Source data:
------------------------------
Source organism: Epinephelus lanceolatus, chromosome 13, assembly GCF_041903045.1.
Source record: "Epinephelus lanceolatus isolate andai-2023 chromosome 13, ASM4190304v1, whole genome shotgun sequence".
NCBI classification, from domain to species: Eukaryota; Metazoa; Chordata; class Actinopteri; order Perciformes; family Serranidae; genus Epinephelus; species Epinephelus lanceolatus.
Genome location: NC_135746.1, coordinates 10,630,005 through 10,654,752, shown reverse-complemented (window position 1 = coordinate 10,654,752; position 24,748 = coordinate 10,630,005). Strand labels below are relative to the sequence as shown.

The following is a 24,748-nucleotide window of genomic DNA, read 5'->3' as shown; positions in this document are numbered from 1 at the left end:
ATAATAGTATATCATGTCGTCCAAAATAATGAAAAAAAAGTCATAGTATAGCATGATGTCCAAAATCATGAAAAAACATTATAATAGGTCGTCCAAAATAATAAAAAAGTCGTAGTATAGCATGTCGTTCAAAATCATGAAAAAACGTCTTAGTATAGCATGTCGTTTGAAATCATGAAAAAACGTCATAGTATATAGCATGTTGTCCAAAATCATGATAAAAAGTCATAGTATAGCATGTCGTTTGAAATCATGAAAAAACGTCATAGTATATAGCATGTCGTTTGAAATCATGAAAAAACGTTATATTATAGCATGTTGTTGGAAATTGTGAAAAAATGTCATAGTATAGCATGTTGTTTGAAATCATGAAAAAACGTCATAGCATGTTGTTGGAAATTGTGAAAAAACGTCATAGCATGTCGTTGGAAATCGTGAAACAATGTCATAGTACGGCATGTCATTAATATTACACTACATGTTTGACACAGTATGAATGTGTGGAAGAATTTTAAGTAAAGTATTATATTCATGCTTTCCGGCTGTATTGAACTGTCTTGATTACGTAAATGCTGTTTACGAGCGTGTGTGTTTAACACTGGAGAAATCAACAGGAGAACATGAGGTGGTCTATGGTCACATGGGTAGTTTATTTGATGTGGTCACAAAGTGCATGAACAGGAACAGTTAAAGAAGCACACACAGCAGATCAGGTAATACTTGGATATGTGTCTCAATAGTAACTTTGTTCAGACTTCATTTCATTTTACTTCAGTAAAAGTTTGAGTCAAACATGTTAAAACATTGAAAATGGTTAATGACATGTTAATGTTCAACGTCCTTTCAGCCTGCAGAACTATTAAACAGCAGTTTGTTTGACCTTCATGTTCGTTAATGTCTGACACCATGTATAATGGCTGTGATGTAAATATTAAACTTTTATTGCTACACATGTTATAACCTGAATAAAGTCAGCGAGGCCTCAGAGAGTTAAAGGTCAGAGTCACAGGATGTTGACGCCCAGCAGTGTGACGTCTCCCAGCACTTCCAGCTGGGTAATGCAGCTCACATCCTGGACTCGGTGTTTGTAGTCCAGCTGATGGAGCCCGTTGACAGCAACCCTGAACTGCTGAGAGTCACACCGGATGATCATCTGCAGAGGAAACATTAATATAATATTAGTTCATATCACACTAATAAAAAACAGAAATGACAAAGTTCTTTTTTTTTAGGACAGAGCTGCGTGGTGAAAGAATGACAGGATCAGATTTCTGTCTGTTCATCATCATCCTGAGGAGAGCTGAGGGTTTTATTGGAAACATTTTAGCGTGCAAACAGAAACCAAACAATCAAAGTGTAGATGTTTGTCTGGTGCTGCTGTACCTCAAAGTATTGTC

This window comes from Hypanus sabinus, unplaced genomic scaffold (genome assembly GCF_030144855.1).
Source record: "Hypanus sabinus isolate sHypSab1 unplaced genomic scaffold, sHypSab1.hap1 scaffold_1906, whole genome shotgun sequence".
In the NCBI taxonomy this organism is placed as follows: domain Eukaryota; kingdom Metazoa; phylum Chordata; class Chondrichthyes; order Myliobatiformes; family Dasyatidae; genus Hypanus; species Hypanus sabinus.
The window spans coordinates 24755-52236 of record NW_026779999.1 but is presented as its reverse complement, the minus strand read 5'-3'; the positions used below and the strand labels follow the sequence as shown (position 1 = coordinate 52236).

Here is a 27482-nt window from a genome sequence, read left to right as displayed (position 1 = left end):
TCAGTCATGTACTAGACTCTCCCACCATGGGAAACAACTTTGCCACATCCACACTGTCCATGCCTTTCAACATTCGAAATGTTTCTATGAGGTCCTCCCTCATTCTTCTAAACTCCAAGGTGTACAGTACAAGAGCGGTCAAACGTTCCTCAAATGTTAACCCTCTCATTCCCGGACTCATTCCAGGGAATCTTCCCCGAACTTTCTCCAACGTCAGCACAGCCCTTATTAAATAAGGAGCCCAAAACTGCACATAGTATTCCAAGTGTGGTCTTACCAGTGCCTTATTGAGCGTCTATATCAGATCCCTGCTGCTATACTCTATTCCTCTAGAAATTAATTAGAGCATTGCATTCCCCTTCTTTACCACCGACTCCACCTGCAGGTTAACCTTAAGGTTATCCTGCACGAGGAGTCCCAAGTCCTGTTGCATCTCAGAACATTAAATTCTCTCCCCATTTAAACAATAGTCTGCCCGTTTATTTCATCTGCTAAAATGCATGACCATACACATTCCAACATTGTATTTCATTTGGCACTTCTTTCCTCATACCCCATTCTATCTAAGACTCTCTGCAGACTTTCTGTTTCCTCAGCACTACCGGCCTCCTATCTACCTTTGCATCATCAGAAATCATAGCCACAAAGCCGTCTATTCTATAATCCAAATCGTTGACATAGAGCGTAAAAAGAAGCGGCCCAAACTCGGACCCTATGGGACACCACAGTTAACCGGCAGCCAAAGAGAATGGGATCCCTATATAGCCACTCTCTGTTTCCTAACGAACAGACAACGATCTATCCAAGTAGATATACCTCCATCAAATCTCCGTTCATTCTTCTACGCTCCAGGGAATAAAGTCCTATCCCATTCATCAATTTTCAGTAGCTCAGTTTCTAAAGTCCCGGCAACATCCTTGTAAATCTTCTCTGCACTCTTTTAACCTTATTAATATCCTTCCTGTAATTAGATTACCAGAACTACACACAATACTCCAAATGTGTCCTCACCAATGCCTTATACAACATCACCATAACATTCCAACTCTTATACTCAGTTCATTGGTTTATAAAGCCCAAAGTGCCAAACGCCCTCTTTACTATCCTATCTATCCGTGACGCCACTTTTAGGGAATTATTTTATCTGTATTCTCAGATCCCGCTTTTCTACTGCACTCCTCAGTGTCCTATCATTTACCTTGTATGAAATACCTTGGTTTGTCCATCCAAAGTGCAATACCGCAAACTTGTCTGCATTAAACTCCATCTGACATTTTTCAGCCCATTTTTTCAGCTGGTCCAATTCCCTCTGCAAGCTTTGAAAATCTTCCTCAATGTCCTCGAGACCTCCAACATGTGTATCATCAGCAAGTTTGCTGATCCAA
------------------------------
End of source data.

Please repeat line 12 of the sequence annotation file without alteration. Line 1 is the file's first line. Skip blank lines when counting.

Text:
TCAGTCATGTACTAGACTCTCCCACCATGGGAAACAACTTTGCCACATCCACACTGTCCATGCCTTTCAACATTCGAAATGTTTCTATGAGGTCCTCCCTCATTCTTCTAAACTCCAAGGTGTACAGTACAAGAGCGGTCAAACGTTCCTCAAATGTTAACCCTCTCATTCCCGGACTCATTCCAGGGAATCTTCCCCGAACTTTCTCCAACGTCAGCACAGCCCTTATTAAATAAGGAGCCCAAAACTGCACATAGTATTCCAAGTGTGGTCTTACCAGTGCCTTATTGAGCGTCTATATCAGATCCCTGCTGCTATACTCTATTCCTCTAGAAATTAATTAGAGCATTGCATTCCCCTTCTTTACCACCGACTCCACCTGCAGGTTAACCTTAAGGTTATCCTGCACGAGGAGTCCCAAGTCCTGTTGCATCTCAGAACATTAAATTCTCTCCCCATTTAAACAATAGTCTGCCCGTTTATTTCATCTGCTAAAATGCATGACCATACACATTCCAACATTGTATTTCATTTGGCACTTCTTTCCTCATACCCCATTCTATCTAAGACTCTCTGCAGACTTTCTGTTTCCTCAGCACTACCGGCCTCCTATCTACCTTTGCATCATCAGAAATCATAGCCACAAAGCCGTCTATTCTATAATCCAAATCGTTGACATAGAGCGTAAAAAGAAGCGGCCCAAACTCGGACCCTATGGGACACCACAGTTAACCGGCAGCCAAAGAGAATGGGATCCCTATATAGCCACTCTCTGTTTCCTAACGAACAGACAACGATCTATCCAAGTAGATATACCTCCATCAAATCTCCGTTCATTCTTCTACGCTCCAGGGAATAAAGTCCTATCCCATTCATCAATTTTCAGTAGCTCAGTTTCTAAAGTCCCGGCAACATCCTTGTAAATCTTCTCTGCACTCTTTTAACCTTATTAATATCCTTCCTGTAATTAGATTACCAGAACTACACACAATACTCCAAATGTGTCCTCACCAATGCCTTATACAACATCACCATAACATTCCAACTCTTATACTCAGTTCATTGGTTTATAAAGCCCAAAGTGCCAAACGCCCTCTTTACTATCCTATCTATCCGTGACGCCACTTTTAGGGAATTATTTTATCTGTATTCTCAGATCCCGCTTTTCTACTGCACTCCTCAGTGTCCTATCATTTACCTTGTATGAAATACCTTGGTTTGTCCATCCAAAGTGCAATACCGCAAACTTGTCTGCATTAAACTCCATCTGACATTTTTCAGCCCATTTTTTCAGCTGGTCCAATTCCCTCTGCAAGCTTTGAAAATCTTCCTCAATGTCCTCGAGACCTCCAACATGTGTATCATCAGCAAGTTTGCTGATCCAA